NDSU President Dean Bresciani Lied About Funds Used To Pay For Ticket Upgrade

dean bresciani

Last week, after I was the first to report that NDSU President Dean Bresciani had spent roughly $7,000 on a seat upgrade to a first class ticket for a trip to India, I put in a request for more records pertaining to Bresciani’s travel. I had to route that request through my lawmaker here in Minot – Rep. Roscoe Streyle, specifically – when Bresciani’s Chief of Staff Christopher Wilson tried to inflate the costs of my request (something NDSU has done to me before). When I spoke with a representative of the Attorney General’s office after doing that they agreed that this was probably the best route given NDSU’s abysmal history of complying with open records requests.

Anyway, what I found from those records, which I received this evening, is that Bresciani has been something less than honest about how that seat upgrade was paid for.

Yesterday, at 1:32pm, Bresciani sent out a campus wide email (PDF) accusing critics of his luxury travel accommodations of “misinformation” and claiming that his trip was so successful that some NDSU donors stepped up to pay for his seat upgrade. Here’s what he wrote. Note the use of the word volunteered.


Bresciani apologist Mike McFeely dutifully repeated the news of volunteers heroically stepping up to pay the luxury travel upgrades in a column published earlier today.

The problem is there were no volunteers. Bresciani just got caught in a big, fat lie.

On Wednesday at 10:25am Bresciani told Chancellor Mark Hagerott in an email (PDF) that he asked the NDSU Foundation to pay for the seat upgrade.


Just to be clear, Bresciani told the public in a campus wide email his trip was so wonderful private donors were volunteering to pay for it. The reality is Bresciani asked the NDSU Foundation to pay for it.

That’s not what most people would consider volunteering. And Bresciani, who for all his faults is not a stupid man, knows this. Which means he lied. He misrepresented the facts about a controversial expenditure of public dollars.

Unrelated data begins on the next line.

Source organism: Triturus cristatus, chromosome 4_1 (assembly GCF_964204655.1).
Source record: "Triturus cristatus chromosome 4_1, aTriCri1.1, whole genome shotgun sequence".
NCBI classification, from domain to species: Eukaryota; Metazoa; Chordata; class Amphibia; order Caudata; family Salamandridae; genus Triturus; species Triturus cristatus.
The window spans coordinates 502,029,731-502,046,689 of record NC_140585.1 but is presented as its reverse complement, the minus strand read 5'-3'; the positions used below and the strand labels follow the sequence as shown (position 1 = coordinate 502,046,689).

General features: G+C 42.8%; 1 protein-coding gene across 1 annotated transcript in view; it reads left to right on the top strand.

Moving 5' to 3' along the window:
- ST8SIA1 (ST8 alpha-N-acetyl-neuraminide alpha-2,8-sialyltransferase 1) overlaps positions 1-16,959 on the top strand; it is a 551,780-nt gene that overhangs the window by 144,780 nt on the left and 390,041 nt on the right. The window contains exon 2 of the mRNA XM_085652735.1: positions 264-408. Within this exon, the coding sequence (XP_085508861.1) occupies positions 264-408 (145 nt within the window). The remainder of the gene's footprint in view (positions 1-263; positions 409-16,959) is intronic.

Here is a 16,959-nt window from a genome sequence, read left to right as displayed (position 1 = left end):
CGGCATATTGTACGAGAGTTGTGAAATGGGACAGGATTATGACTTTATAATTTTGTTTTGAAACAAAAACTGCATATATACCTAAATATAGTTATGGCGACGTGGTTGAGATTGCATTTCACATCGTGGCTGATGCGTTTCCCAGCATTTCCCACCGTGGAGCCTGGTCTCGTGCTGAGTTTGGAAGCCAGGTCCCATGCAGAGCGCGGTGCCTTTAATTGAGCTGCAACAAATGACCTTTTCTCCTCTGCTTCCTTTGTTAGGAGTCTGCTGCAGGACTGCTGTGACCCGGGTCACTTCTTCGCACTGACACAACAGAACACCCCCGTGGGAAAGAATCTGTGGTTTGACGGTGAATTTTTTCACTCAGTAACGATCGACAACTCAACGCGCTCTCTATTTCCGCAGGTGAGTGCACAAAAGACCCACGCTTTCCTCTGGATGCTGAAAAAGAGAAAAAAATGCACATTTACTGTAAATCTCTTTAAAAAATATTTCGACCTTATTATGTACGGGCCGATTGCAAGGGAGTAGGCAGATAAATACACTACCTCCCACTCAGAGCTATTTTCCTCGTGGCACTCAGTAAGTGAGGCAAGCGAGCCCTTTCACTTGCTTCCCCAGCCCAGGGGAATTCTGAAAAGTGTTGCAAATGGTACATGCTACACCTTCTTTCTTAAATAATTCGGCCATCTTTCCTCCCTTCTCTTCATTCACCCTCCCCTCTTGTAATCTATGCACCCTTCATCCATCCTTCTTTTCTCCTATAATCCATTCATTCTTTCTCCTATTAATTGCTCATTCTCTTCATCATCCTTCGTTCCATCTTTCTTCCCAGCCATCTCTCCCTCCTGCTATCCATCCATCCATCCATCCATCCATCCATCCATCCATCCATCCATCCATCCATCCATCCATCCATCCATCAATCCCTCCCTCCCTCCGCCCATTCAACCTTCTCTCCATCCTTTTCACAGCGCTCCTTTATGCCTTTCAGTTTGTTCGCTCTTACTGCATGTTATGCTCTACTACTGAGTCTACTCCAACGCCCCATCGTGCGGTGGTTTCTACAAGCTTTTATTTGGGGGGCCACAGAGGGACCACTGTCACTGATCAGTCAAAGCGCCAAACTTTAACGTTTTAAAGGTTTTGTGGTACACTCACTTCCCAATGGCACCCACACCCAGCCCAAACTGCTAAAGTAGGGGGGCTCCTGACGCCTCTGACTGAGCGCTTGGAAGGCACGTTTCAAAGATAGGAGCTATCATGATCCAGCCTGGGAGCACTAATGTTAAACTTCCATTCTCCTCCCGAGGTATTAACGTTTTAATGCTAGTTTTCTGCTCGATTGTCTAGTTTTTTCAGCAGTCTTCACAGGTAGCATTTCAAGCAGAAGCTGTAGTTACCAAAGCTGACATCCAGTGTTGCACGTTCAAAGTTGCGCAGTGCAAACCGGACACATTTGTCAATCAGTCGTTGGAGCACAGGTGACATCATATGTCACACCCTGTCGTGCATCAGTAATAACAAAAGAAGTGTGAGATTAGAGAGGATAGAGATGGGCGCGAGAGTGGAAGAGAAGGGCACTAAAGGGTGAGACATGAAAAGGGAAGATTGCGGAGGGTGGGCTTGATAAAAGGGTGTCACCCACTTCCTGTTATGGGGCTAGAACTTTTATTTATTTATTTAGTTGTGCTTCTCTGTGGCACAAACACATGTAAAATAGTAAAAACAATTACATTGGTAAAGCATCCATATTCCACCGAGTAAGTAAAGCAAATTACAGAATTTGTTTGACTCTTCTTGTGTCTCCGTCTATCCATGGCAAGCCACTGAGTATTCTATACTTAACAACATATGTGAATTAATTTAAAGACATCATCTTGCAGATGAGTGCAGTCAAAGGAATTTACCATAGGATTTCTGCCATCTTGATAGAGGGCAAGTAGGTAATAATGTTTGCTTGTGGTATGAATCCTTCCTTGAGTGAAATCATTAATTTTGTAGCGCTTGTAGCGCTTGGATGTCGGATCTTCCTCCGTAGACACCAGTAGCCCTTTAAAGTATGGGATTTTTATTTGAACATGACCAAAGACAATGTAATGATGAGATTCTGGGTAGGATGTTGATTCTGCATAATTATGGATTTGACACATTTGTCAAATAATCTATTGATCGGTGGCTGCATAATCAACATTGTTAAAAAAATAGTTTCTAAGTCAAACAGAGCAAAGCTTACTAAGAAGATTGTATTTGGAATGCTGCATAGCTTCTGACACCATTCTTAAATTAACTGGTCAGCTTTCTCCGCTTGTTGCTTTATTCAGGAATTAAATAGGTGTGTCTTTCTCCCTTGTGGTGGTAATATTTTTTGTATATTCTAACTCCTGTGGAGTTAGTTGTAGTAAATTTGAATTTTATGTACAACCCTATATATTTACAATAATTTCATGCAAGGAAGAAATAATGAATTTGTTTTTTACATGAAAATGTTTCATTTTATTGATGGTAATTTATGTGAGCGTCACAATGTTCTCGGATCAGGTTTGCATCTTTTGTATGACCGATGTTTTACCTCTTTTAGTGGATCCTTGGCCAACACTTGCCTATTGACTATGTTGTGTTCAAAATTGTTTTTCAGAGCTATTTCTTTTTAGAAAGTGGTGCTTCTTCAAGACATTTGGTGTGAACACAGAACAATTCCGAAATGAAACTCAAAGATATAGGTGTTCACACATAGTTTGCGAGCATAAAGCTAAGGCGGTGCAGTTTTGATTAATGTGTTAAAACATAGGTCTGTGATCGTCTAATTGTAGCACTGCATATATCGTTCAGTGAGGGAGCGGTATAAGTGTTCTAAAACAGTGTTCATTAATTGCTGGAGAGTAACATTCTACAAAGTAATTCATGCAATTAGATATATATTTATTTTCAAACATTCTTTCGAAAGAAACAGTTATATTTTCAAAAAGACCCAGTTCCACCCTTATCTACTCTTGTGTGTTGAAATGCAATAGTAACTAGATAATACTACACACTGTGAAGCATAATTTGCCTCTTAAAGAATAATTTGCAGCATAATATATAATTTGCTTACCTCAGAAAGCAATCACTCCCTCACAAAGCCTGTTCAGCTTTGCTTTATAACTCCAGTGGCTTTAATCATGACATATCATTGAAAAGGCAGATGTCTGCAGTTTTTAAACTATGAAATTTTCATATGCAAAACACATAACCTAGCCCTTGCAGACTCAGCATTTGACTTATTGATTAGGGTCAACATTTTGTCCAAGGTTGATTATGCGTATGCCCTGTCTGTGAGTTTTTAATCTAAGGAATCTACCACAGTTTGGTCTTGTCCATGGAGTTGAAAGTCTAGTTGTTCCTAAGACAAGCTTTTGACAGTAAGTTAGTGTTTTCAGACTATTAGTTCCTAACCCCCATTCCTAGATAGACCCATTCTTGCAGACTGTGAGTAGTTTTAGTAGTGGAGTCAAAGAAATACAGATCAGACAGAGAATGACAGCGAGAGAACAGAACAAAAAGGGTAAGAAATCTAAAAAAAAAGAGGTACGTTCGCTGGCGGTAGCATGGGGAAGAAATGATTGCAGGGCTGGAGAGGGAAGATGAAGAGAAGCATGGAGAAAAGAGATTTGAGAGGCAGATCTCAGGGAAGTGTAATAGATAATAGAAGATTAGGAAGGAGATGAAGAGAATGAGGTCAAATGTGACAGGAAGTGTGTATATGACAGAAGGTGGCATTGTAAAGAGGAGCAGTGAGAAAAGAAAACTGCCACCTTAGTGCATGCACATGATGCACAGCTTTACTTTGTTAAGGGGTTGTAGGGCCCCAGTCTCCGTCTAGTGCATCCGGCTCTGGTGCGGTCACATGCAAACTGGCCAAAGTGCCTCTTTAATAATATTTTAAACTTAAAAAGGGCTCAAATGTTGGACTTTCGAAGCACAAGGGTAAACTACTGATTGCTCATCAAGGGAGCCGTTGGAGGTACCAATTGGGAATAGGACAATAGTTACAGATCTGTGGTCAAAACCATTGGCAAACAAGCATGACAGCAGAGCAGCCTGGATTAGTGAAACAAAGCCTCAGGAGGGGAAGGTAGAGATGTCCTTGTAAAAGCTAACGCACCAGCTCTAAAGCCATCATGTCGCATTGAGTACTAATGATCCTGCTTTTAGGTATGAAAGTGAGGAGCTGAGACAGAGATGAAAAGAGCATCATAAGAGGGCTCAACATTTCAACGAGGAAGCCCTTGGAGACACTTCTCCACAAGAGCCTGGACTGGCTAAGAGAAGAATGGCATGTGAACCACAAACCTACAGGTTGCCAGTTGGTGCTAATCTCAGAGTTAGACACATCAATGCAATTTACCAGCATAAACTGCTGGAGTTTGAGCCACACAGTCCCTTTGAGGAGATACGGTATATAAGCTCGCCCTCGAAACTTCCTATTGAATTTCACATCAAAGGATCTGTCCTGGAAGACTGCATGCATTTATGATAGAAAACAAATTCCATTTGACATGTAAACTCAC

That’s a problem, and not a small one.

In a post about this earlier today I expressed concern about these supposed anonymous donors picking up the tab for Bresciani’s first class ticket. Bresciani is a public servant with no small amount of influence over millions upon millions of public dollars. Are these donors people who do business with the university? Is there the possibility of a quid pro quo arrangement here? We don’t know, because state law allows the university foundations to keep donors a secret.

But perhaps just as troubling as the potential for quid pro quo is that Bresciani can apparently use the NDSU foundation like a personal piggy bank, asking them to cover luxury travel upgrades.

It makes me wonder what other sort of perks the foundation covers for Bresciani while NDSU students face higher tuition, higher fees, and a campus with tens of millions of dollars worth of deferred maintenance.

Bresciani also claims in the Hagerott email that he had a personal medical reason for need a first class seat. At this point, given the utter lack of veracity coming from Bresciani on this matter, I’m more than a little dubious that this sort of a claim is true.

If it is, why didn’t Bresciani fly first class on any of his other flights? In turning over the records on Bresciani’s travel since 2010 to Legislative Council, Wilson wrote in an email that the only first class ticket Bresciani has received for official travel was the India trip.

The sudden development of an unnamed medical condition now that Bresciani is taking heat seems more than a little convenient.

Also, there is federal law which governs how employers – particularly government employers – treat people with disabilities. If Bresciani really needed first class accommodations because of his health, there are processes in place whereby he could have requested them.